Word

Linked Glossary of Terms
(references to De Wijsbegeerte der Wetsidee, unless indicated. See concordance for correlation with pages in the New Critique. The concordance is in pdf format.)

Word I, II, 493, 495

NC II, 561 (divine Word-revelation came to us in the temporal garb of human language)

Dooyeweerd does not limit the meaning of Word revelation to Scripture (NC II, 307).

Steen says that for Dooyeweerd, the Word of God is a driving power (drijfkracht, kracht, dunamis, a power) that pulls our selfhood from its temporal absolutizations towards our true Origin. There is a divine drawing (‘trahere’) away from temporal diversity (Steen 76).

Dooyeweerd says,

In the Word-revelation God addresses the human race in its religious root, and man has only to listen faithfully. (NC II, 307).

The Bible was given because of our apostasy from this Word-revelation.

God’s Word teaches us only by working within us. This work is possible only through God’s Spirit. And this work causes a radical revolution in the religious root of our existence.

Slechts Gods Geest kan ons de radicale zin van de Woord-openbaring onthullen, die ons in afgrondelijke diepten tegelijk de waarachtige God en ons zelvenontdekt. Gods Woord leert ons wanneer het in reddened zin werkt. En waar het in reddened zin werkt, brengt het onafwendbaar de radicale omwentelling in de wortel van ons van God afgevallen bestaan.” (Vernieuwing en Bezinning 11)

[Only God’s Spirit can disclose to us the radical meaning of the Word revelation, which in abysmal depths discloses to us simultaneously the true God and our selves. God’s Word teaches us whenever it works in a redemptive sense. And where it works in this redemptive sense, it inevitably brings the radical revolution in the root of our existence which had fallen away from God.] (my translation; the translation in Roots 12 obscures the meaning).

Dooyeweerd says that there is always a strct correlation between the termpoal form of the Word of God and its eternal content “tijdelijke gestalte en eeuwige inhoud van het Woord Gods.” Anti-revouitionaire Staatkunde, II (1935), 336-339; 364; referred to in Steen, 225).

For Baader, God’s central action occurs above time; this is the central action of the Word. This central action is linked with His original supratemporal work (Zeit 39, ft. 20).

Das ursprüngliche zeitliche Werk des Urmenschen war, all Strahlen dieser zentralen Aktion (des Wortes) nach und nach in seinem Wesen zu vereinigen und also das Wort in sich Mensch werden zu lassen. Ein Menschwerdung, welche, wie man weiß, Gott selbst übernahm, nachdem der Mensch sie vernachlässigte (Zeit, 39 ft. 20; Werke II, 89)

[The original temporal work of original Man was to gradually unite within its being all rays of this central action (of the Word), and therefore to let the Word become human in itself. A becoming human which, as we know, God Himself undertook, after humans neglected it.]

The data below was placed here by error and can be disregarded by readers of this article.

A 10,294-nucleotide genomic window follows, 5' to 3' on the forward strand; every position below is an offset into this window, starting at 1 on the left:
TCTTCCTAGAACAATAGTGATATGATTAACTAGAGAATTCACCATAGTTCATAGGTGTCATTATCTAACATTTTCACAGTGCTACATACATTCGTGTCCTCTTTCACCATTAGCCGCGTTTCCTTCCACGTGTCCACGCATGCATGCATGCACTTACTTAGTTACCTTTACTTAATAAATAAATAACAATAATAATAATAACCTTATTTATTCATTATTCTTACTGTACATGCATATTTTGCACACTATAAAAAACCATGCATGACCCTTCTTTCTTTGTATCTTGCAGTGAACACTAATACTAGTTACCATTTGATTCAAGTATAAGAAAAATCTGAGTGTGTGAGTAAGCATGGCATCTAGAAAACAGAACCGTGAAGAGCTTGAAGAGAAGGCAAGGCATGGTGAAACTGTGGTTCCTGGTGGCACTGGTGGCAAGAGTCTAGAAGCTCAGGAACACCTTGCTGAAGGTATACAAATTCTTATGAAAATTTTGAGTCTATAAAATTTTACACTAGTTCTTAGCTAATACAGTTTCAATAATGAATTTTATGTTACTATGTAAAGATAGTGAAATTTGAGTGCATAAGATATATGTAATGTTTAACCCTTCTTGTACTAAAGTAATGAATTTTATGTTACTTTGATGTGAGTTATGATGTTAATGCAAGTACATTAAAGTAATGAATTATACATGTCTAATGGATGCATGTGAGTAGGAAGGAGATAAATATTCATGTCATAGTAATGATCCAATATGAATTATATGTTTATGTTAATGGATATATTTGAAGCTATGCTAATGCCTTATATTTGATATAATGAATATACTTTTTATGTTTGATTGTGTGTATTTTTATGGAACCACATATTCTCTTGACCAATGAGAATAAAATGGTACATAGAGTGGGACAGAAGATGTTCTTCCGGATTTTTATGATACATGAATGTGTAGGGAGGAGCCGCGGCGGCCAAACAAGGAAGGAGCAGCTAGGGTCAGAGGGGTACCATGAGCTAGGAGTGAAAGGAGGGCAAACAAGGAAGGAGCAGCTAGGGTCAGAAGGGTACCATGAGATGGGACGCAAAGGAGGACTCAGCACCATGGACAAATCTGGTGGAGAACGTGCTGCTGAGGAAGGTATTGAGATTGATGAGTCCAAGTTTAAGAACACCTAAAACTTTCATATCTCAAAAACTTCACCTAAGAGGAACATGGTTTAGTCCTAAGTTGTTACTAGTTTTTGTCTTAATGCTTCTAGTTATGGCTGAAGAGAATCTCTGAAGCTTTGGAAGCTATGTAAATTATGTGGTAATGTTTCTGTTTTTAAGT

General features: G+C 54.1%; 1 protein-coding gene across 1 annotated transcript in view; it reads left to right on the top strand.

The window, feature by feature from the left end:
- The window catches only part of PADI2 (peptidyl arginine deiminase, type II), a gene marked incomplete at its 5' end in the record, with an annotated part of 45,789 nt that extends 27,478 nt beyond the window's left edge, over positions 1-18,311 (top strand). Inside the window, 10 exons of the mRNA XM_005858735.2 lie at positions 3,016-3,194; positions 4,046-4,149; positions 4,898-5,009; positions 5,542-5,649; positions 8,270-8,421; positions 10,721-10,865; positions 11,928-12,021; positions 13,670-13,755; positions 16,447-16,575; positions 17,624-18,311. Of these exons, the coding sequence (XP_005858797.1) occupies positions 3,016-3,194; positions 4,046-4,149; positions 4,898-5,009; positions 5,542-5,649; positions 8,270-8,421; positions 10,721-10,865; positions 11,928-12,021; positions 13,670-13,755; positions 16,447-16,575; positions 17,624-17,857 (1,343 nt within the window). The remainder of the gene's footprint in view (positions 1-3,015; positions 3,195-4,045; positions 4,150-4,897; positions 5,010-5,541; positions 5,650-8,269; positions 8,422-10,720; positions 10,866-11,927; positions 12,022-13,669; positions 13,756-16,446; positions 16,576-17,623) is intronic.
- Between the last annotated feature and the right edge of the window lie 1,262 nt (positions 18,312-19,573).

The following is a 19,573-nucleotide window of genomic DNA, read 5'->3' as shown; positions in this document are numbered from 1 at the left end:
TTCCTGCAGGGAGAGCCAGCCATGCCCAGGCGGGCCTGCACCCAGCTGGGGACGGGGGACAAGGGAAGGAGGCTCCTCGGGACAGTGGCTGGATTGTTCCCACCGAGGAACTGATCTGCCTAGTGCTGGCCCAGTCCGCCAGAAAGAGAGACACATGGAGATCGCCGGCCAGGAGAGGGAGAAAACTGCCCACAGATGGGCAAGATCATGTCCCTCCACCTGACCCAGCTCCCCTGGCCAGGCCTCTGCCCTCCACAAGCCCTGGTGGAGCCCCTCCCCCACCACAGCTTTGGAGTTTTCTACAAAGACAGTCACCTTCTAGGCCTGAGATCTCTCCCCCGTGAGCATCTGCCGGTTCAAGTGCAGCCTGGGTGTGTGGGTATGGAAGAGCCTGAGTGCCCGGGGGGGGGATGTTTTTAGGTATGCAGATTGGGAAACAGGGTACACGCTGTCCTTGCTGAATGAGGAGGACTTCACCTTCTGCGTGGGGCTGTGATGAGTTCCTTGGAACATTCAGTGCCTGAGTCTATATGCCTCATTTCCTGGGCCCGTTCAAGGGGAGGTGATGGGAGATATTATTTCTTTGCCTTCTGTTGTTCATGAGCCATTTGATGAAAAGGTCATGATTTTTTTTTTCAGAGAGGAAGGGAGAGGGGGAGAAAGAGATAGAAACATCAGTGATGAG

This view of God’s Word as acting in a Central way is familiar in Dooyeweerd and in neo-Calvinism generally.

For example, Kuyper says that there must be a Word of God, one coherent utterance of His Divine thought. Not in that anthropomorphic sense in which we men string word to word, but, in such a sense as becomes the Eternal One, who is not subject to a succession of moments, in the rich and full unity of the conception. Abraham Kuyper: Principles of Sacred Theology (Grand Rapids, Baker Book House, 1980), 476

Baader says that the Word produces rays [Strahlen] within temporal reality. The original human task was to return those rays into their unity. See spark.

For Baader, the Divine Word is the principle of all true evolution (Zwiespalt 52). Dooyeweerd also says that man was called to existence [aanzijn] by the Word of God, but this aanzijn could only be worked out within temporal reality.

It is also interesting to compare this view of the centrality of the Word to the Hindu view of the primacy of the word or ‘vac.’ J.L. Mehta has written about Aurobindo’s view of Scripture. He says that for Aurobindo, the myths and rites recorded in the Vedas are above all symbols (in the Jungian sense). Authority attaches not to Scripture, but to the yogic process. But for Aurobindo, the yogic process itself relies on a textual tradition, a ‘Sruti,’ an ‘order of words’, a pre-existent given tradition of language, images, myths and concepts. There are key-words that open out its linguistic space within which experience is then ordered and comprehended. It is in this sense that the word, thevac is primary. The word comes first, but the process culminates in the experience of samadhi.

This reading of Aurobindo is consistent with the use made by Abhishiktananda of Aurobindo’s ideas. It is also consistent with the Yogic Model of the relation between our experience and our concepts.

Aurobindo also influenced Abhishiktananda in his view of Scripture.

Notes revised May 6/06; Dec 24/16

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